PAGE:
Transitional Dynamics and Economic Growth in the Neoclassical Model
NBER Working Paper No. 3185 (Also Reprint No. r1859)
Issued in April 1995
NBER Program(s): EFG
An understanding of the qualitative nature of the transitional dynamics of the neociassical model - the process of convergence from an initial capital stock to a steady state growth path - is a key part of the shared knowledge of most economists. It forms the basis, for example, of the widespread interest in hypotheses about convergence of levels of national economic activity. Based on several quantitative experiments undertaken in the 1960s with fixed savings rates versions of the neoclassical model, many economists further believe that the transition process can be lengthy, potentially rationalizing differences in growth rates across countries that are sustained for decades.
In this paper, we undertake a systematic quantitative investigation of transitional dynamics within the most widely employed versions of the neoclassical model with interteorally optimizing households. Lengthy transitional episodes arise only if there is very low intertemporal substitution. But, more important, we find that the simplest neoclassical model inevitably generates a central implication that is traced to the production technology. Whenever we try to use it to explain major growth episodes, the model produces a rate of return that is counterfactually high in the early stages of development. For example, in seeking to account for U.S-Japan differences in post war growth as a consequence of differences in end-of-war capital, we find that the immediate postwar rate of return in Japan would have had to exceed 500% per annum.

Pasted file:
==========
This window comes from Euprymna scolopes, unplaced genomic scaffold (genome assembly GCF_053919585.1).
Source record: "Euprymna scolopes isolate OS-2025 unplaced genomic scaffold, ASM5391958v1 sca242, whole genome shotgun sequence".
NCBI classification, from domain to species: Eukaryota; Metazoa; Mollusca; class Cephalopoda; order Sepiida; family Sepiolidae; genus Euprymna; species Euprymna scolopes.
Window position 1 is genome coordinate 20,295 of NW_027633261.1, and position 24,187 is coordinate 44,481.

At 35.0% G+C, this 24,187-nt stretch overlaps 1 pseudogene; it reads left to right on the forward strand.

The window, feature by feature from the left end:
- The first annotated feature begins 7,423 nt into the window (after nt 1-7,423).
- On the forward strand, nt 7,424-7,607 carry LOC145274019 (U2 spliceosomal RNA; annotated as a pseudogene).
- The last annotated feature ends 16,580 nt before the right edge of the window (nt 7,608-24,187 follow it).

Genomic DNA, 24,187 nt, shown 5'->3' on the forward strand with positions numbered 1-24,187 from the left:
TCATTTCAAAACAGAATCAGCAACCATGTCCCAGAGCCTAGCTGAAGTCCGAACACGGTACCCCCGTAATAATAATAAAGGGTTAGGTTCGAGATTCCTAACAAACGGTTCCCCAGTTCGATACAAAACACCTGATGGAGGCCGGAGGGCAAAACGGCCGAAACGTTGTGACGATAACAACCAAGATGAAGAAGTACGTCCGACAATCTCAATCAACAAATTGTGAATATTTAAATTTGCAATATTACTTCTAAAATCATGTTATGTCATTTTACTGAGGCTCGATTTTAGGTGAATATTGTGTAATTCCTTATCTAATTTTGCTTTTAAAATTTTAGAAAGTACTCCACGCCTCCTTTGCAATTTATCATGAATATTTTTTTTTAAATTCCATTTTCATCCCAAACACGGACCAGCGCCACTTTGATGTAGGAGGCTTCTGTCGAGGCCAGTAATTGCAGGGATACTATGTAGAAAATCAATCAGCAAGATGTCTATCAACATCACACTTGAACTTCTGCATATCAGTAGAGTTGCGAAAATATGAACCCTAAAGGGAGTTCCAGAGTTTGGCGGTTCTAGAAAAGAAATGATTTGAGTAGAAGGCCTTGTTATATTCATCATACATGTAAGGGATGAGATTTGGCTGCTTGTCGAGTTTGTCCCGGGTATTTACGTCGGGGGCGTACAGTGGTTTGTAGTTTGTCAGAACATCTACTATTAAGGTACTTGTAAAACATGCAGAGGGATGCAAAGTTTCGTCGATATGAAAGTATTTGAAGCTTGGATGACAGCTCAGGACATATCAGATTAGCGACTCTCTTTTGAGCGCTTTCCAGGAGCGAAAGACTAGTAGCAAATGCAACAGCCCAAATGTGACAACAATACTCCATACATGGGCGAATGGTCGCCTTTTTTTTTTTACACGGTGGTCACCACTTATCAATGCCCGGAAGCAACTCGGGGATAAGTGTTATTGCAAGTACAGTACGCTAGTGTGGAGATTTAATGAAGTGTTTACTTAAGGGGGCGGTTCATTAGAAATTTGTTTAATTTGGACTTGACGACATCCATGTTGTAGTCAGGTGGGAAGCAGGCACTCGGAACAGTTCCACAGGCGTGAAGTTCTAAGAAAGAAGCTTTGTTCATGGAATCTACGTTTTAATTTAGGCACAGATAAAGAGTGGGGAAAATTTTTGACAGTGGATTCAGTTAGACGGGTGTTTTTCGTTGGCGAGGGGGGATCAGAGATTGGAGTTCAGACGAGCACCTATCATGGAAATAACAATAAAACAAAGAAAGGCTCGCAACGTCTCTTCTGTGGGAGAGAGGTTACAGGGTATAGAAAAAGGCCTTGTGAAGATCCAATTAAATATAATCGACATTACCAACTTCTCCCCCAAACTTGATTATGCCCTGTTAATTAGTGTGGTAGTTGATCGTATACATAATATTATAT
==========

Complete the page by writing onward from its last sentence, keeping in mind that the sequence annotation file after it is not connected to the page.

Frequently employed variants of the basic neoclassical model - those that introduce adjustment costs, separate production and consumption sectors, and international capital mobility - can potentially sweep this marginal product implication under the rug. However, such alterations necessarily cause major discrepancies to arise in other areas. With investment adjustment costs, for example, the implications resurface in counterfactual variations in Tobin's Q.
We interpret our results as illustrating two important principles. First, systematic quantitative investigation of familiar models can provide surprising new insights into their practical operation. Second, explanation of sustained cross country differences in growth rates will require departure from the familiar neoclassical environment.
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Published: American Economic Review, vol. 83, no. 4, p. 908-931, Sept. 1993
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